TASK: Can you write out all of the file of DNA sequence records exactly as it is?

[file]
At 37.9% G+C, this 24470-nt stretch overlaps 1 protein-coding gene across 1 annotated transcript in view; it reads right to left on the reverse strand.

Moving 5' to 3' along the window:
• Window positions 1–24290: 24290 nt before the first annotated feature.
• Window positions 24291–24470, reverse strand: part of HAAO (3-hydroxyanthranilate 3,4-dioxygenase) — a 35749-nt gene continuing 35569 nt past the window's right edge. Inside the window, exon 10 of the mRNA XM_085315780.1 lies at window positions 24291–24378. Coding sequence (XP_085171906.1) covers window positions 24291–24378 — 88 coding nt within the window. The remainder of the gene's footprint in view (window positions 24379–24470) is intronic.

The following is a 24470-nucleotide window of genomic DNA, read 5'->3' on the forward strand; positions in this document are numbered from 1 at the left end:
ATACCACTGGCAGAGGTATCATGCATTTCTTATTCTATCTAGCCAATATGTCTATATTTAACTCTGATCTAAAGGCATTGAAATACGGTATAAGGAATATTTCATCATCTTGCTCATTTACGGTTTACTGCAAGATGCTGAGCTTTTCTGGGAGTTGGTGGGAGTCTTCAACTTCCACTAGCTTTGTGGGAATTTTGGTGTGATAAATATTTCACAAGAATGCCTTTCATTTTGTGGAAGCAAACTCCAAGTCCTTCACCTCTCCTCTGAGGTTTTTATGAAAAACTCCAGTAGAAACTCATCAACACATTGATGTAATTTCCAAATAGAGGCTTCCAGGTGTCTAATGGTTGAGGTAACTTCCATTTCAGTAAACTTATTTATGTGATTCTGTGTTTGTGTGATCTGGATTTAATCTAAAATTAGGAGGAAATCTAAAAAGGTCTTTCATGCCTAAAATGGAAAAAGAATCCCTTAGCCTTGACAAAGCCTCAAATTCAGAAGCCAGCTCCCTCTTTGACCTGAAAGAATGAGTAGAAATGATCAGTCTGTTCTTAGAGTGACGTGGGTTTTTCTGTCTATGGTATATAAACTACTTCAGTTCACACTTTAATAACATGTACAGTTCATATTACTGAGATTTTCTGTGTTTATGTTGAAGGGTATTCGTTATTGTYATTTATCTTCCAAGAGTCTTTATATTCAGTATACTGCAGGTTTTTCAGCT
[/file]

At 37.9% G+C, this 24470-nt stretch overlaps 1 protein-coding gene across 1 annotated transcript in view; it reads right to left on the reverse strand.

Moving 5' to 3' along the window:
• Window positions 1–24290: 24290 nt before the first annotated feature.
• Window positions 24291–24470, reverse strand: part of HAAO (3-hydroxyanthranilate 3,4-dioxygenase) — a 35749-nt gene continuing 35569 nt past the window's right edge. Inside the window, exon 10 of the mRNA XM_085315780.1 lies at window positions 24291–24378. Coding sequence (XP_085171906.1) covers window positions 24291–24378 — 88 coding nt within the window. The remainder of the gene's footprint in view (window positions 24379–24470) is intronic.

The following is a 24470-nucleotide window of genomic DNA, read 5'->3' on the forward strand; positions in this document are numbered from 1 at the left end:
ATACCACTGGCAGAGGTATCATGCATTTCTTATTCTATCTAGCCAATATGTCTATATTTAACTCTGATCTAAAGGCATTGAAATACGGTATAAGGAATATTTCATCATCTTGCTCATTTACGGTTTACTGCAAGATGCTGAGCTTTTCTGGGAGTTGGTGGGAGTCTTCAACTTCCACTAGCTTTGTGGGAATTTTGGTGTGATAAATATTTCACAAGAATGCCTTTCATTTTGTGGAAGCAAACTCCAAGTCCTTCACCTCTCCTCTGAGGTTTTTATGAAAAACTCCAGTAGAAACTCATCAACACATTGATGTAATTTCCAAATAGAGGCTTCCAGGTGTCTAATGGTTGAGGTAACTTCCATTTCAGTAAACTTATTTATGTGATTCTGTGTTTGTGTGATCTGGATTTAATCTAAAATTAGGAGGAAATCTAAAAAGGTCTTTCATGCCTAAAATGGAAAAAGAATCCCTTAGCCTTGACAAAGCCTCAAATTCAGAAGCCAGCTCCCTCTTTGACCTGAAAGAATGAGTAGAAATGATCAGTCTGTTCTTAGAGTGACGTGGGTTTTTCTGTCTATGGTATATAAACTACTTCAGTTCACACTTTAATAACATGTACAGTTCATATTACTGAGATTTTCTGTGTTTATGTTGAAGGGTATTCGTTATTGTYATTTATCTTCCAAGAGTCTTTATATTCAGTATACTGCAGGTTTTTCAGCT